Nelie Bly (Elisabeth Jane Cochrane) born May 5, 1864-January 27, 1922 (57) from Cochrane's Mills, Pennsylvania (named after her father Michael Cochran, a land owner, judge and businessman. Growing up, her father had 2 families. In his first family, Mr. Cochrane had ten children (in which the mother passed) in the second family, he had 5 more kids (Elisabeth was third) She was a rebel since her childhood years
At 6, her dad died. He left nothing to his second family and as a result, Nelie's family was broke. Her mother soon after married a rich abuse man for financial security. It later ended in divorce. At 15 she went to the Indiana Normal School to become a teacher (a rare position for women at the time) for financial to independently help her family. She only took a semester because could not afford to finish. She moved out with her mother and ran a boarding house looking for work.
Her dreams of being a writer started to come into play.
It all began when she read a an article by Pittsburgh Dispatch's "Quiet Observer" (Eramus Wilson, popular columnist, pen name) he believed women should be submissive house wives or the typical norm of that time. He referred to women as "a monstrosity." As a result, Elisabeth was angered and wrote a letter to the newspaper. They were impressed by her girl power and gave her a job. They also gave her the pen name, Nelie Bly, which was originated from from the Stephen Foster song.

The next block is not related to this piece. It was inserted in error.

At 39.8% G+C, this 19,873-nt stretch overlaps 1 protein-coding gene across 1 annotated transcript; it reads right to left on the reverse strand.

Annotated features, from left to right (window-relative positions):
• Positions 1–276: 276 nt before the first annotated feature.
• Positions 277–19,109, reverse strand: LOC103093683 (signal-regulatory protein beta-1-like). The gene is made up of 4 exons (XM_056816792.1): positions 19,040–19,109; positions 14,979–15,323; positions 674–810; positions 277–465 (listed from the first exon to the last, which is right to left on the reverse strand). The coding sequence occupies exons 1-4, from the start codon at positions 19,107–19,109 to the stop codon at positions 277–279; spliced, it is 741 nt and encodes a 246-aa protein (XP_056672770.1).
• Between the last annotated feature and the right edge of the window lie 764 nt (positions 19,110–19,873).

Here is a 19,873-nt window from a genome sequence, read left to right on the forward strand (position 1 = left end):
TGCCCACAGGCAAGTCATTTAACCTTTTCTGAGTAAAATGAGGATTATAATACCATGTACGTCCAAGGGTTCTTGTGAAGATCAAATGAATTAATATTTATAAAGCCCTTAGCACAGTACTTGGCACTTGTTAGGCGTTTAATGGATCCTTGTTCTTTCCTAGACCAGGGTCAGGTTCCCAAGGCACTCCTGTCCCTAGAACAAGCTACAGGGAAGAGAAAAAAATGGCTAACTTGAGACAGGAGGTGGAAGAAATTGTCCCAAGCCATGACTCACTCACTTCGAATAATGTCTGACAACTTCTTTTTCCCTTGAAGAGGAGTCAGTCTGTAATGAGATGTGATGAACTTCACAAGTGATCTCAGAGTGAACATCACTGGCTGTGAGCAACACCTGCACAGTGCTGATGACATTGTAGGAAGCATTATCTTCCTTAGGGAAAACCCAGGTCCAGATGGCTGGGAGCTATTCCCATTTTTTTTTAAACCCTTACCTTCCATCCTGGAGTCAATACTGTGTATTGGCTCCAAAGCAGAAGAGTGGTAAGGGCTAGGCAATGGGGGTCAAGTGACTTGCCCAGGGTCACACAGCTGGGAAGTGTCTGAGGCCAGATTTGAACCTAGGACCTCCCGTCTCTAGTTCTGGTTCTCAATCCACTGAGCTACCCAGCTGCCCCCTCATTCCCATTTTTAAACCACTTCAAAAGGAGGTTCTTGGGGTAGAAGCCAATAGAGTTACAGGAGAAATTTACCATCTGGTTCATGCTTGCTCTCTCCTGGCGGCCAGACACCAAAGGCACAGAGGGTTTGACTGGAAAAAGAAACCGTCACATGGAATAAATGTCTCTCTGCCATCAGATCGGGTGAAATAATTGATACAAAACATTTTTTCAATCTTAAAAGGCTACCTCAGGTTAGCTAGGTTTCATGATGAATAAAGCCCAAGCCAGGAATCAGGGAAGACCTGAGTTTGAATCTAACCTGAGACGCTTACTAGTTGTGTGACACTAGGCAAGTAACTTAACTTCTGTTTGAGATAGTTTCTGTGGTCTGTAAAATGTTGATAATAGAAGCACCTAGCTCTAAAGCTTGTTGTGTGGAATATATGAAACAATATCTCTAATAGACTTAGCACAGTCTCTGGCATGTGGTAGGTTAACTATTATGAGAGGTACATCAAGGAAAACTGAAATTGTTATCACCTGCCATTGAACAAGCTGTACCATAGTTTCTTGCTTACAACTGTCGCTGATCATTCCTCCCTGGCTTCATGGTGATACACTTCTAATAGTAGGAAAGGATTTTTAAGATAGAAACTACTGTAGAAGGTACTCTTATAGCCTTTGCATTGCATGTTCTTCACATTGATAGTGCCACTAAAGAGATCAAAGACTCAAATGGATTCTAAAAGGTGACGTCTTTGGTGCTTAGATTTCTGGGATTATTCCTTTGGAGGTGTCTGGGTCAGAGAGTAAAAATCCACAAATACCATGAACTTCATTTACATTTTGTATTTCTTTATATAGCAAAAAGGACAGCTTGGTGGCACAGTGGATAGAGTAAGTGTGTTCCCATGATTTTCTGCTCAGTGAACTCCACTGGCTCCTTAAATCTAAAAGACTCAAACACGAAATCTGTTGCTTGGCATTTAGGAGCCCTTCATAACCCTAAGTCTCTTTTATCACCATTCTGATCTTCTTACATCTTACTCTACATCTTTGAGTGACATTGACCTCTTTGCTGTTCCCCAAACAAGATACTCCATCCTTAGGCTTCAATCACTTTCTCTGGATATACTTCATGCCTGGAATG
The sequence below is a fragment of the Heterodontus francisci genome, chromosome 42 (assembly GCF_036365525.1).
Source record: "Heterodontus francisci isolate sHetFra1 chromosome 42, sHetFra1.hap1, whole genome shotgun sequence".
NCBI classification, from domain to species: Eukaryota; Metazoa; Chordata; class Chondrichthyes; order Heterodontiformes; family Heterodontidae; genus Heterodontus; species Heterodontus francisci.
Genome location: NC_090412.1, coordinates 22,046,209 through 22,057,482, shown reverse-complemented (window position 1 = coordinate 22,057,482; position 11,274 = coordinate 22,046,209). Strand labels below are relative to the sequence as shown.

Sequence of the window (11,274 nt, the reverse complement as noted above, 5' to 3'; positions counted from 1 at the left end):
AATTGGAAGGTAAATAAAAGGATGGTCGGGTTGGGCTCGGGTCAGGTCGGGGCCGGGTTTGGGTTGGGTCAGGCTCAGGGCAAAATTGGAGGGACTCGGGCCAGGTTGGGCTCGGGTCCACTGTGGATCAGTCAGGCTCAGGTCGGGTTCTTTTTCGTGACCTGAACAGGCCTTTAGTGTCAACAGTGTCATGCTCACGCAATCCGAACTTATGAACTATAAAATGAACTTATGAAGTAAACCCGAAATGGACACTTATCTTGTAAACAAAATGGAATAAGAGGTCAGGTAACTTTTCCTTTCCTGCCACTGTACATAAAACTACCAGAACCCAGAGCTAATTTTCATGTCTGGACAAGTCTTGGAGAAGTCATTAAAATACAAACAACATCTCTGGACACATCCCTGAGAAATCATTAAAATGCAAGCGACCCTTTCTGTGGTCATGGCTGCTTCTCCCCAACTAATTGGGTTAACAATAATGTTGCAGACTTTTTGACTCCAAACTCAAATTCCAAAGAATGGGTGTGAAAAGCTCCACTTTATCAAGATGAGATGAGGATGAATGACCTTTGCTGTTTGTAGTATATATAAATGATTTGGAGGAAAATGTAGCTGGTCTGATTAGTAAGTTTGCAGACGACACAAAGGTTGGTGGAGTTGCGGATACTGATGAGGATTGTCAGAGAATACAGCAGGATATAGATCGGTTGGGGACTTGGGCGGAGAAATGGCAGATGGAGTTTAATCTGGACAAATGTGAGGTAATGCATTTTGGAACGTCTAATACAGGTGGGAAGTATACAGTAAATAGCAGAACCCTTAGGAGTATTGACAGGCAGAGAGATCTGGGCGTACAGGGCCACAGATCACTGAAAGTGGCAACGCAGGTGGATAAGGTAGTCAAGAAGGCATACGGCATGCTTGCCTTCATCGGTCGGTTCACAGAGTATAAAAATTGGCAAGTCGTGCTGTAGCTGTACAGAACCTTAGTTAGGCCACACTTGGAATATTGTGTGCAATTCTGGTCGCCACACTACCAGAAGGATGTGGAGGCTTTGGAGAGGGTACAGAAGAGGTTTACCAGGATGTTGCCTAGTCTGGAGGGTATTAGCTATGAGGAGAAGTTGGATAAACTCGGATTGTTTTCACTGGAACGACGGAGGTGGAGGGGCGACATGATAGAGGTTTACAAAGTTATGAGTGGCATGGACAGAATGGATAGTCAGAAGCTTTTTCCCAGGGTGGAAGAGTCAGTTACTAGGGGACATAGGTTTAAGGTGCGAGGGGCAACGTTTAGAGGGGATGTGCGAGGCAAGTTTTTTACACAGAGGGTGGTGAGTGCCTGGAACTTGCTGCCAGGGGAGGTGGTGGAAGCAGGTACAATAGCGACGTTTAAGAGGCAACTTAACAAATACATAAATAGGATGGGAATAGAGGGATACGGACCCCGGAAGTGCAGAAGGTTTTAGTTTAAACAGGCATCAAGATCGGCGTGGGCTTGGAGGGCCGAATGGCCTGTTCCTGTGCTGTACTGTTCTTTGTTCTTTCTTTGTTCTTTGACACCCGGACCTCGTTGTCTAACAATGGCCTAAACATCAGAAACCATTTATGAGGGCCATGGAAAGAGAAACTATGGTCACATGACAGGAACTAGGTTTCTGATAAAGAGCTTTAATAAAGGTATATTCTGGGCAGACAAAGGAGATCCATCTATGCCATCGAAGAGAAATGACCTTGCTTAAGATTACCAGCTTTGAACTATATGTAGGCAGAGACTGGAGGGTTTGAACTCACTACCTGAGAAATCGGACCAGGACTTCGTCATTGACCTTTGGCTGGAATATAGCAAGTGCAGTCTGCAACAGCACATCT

A New York Minute
Her earlier writings were about poor working girls, the struggle of female factory workers and divorce laws. She felt no writing independence from Pittsburgh Dispatch solely because she was a woman. So, 6 months later, she sought out work in New York new papers. It was a success. She met John Cockerill, editor of John Pulitzer's "New York World." She accepted the challenge of reporting about mentally ill patients in Blackwell's Island, institution. To give a realistic edge to her story, She impersonated a mentally ill...
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